Lucky Stroke

12 May

If everything had gone according to plan I’d be sitting in a Riad in Morocco right now with my loved one, drinking mint tea watching the orange sun set over Tangier. But life had other plans. We’re still in London and grounded for at least two more weeks. No airline workers’ strike or volcano is keeping us here but a rather more critical personal incident and one that could happen to anyone at any time, any age, anywhere.

My husband Stuart was travelling solo back from Australia to join me in London when he woke from a nap mid-flight from Hong Kong to Heathrow, a twelve-hour Cathay Pacific flight. At first he felt fine but soon became increasingly dizzy and felt tingling in his left arm, leg and face. He called the cabin crew and asked for help but when he went to stand found he could only walk by lurching down the aisle clutching seats. Something was very badly wrong. He could speak and think normally but he was terrified and shaking violently most of the time. A doctor a few seats over realised it was a medical emergency and came to Stuart’s aid. The doctor said it was likely to be a stroke but since he was unable to differentiate between a blockage and a bleed there was nothing he could give him to treat Stuart. The doctor and crew could only help him get through the next six hours until he could have a diagnostic CT scan of his head.

Two hours later Stuart’s vision became blurred then he developed double vision. He was getting worse. I was blissfully unaware of all this and rocked up to Heathrow from Windsor to collect him only to receive a mobile call from the first officer 15 minutes after the plane landed to say that Stuart would not be coming out the normal channel. Cathay were waiting for a high lift to bring him down from the plane and into an ambulance and thence to a hospital. I had to wait for his baggage and passport to be handed over to me before I could drive to the closest hospital, Hillingdon, to see him in A and E. They’d taken him there because the ambulance drivers decided he had a neck injury rather than a stroke as he was so lucid and could speak. Wrong….

To cut a long tale short Stuart was diagnosed on his MRI scan at Northwick Park Hospital, Harrow, with a finger tip sized infarct (dead brain tissue) in the right side of the Pons area which sits at the base of the brain. His stroke was caused by a blockage in a small artery feeding the Pons which helps coordinate balance, walking, and some aspects of vision. Whilst the exact cause of his blockage can’t be determined his history of high blood pressure and a family history of stroke are the two factors that predispose him to a stroke. He has no other risk factors.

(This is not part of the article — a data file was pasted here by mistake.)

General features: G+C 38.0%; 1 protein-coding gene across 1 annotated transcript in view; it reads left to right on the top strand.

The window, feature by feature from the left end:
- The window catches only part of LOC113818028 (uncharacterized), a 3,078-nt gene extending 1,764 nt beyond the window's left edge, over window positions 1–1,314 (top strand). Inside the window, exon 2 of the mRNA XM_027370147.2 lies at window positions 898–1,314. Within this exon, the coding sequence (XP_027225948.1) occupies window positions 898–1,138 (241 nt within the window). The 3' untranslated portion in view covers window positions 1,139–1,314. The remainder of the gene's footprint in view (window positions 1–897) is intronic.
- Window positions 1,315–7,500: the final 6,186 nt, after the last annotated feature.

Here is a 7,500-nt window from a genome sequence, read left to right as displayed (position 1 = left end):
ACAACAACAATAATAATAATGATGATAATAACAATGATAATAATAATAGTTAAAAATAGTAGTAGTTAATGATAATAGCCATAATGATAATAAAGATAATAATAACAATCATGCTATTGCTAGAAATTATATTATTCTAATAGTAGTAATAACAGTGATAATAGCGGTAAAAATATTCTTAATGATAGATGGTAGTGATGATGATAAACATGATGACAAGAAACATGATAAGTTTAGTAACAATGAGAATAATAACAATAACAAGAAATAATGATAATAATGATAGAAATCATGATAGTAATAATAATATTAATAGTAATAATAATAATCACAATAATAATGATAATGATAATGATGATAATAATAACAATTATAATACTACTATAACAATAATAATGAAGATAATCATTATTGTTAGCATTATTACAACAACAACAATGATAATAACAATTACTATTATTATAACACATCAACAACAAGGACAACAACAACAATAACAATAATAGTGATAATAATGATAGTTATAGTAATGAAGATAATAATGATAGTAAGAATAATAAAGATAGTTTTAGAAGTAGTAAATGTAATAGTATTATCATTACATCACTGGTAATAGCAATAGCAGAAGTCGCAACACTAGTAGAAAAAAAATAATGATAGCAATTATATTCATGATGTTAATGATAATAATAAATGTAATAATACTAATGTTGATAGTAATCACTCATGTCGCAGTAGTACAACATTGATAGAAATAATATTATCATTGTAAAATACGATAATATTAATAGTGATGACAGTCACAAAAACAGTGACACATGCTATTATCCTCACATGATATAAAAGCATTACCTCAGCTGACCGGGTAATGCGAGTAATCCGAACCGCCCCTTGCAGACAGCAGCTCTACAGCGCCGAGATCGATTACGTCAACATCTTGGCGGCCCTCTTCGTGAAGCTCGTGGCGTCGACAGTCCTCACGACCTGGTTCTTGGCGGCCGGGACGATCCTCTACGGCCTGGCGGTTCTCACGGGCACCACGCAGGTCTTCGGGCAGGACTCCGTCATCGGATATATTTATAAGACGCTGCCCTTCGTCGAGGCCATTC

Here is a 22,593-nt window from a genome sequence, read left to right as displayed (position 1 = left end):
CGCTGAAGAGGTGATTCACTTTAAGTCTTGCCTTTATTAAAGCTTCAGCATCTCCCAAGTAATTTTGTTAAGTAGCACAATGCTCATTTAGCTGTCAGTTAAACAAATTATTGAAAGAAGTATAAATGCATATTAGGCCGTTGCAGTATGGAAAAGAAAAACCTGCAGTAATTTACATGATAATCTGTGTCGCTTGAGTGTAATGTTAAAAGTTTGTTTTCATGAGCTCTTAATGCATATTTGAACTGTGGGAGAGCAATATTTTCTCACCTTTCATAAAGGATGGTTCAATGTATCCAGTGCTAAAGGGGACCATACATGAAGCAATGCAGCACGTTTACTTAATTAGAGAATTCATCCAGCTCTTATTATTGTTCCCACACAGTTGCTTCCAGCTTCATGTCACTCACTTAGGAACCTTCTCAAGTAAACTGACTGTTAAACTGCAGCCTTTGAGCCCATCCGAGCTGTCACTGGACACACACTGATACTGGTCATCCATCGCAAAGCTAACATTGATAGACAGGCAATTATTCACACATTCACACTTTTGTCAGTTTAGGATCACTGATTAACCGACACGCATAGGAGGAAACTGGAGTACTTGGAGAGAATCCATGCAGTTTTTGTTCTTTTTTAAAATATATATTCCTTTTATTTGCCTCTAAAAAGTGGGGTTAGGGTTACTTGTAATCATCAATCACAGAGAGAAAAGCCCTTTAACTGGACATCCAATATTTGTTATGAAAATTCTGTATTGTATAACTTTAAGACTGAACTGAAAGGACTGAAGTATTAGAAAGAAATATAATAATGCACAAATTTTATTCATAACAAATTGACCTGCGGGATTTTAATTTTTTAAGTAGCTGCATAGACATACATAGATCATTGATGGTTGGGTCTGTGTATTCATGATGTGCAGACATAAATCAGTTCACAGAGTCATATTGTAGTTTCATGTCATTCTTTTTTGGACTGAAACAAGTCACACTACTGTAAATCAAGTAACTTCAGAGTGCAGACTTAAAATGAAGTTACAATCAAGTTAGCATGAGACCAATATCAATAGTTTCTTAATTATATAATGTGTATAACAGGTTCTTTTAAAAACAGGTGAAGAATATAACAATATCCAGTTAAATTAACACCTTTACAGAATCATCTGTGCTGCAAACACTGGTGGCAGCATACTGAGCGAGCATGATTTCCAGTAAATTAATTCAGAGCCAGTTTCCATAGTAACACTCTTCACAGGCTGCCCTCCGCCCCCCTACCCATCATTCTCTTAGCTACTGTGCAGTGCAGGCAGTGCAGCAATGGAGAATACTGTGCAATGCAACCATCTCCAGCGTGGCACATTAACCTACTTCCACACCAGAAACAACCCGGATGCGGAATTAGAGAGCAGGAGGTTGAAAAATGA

Within 24 hours Stuart’s condition improved significantly and by 36 hours most of the tingling and double vision resolved and he could walk, albeit with a lurch to the left. By then his family in London, son Tristan and Stuart’s sister Catherine and I, were well acqainted with the Acute Stroke Unit of Northwick Park Hospital, the staff, and the three chaps who shared his ward. The ultimate irony is that I did my Nursing Diploma in Coronary and Intensive Care at that hospital.

Stroke doesn’t discriminate. In the UK someone has a stroke every five minutes. Some kill, some resolve completely in a few minutes or hours. And whilst most people who have a stroke are over 65 (Stuart is a very fit 60) a brain bleed or clot can strike anyone, even babies. We are fragile vessels indeed.

In Stuart’s case after four days of very expensive NHS hospitalisation that cost us nothing as the UK and Australia have a reciprocal agreement to treat stroke patients for free, he was discharged to my tender care with a packet of Aspirin and advised to keep his blood pressure at 130/80 and to do as much as he feels able to. As noted he can’t fly for a fortnight and he must be tested by a GP before he can drive or ride a motorcycle again.

Today, one week after his stroke, my man is 75 per cent back to where he was. He has tingling in his left hand most of the time and sometimes in his face. He still veers to the left a bit when he walks and his balance is affected. The worst impact is that most of the time he feels drunk but without the fun parts that come from having that one beer too many. It doesn’t affect his cognition but it’s debilitating for him to wake up feeling groggy and then stay groggy.

We know about the neuroplasticity of the brain and remain very hopeful that more progress is possible but even if this is as good as it gets I am grateful and feel incredibly lucky to have my husband back. It saddens me to say that at the time Stuart’s plane landed a Qantas flight also touched down with one passenger on board who didn’t make it home.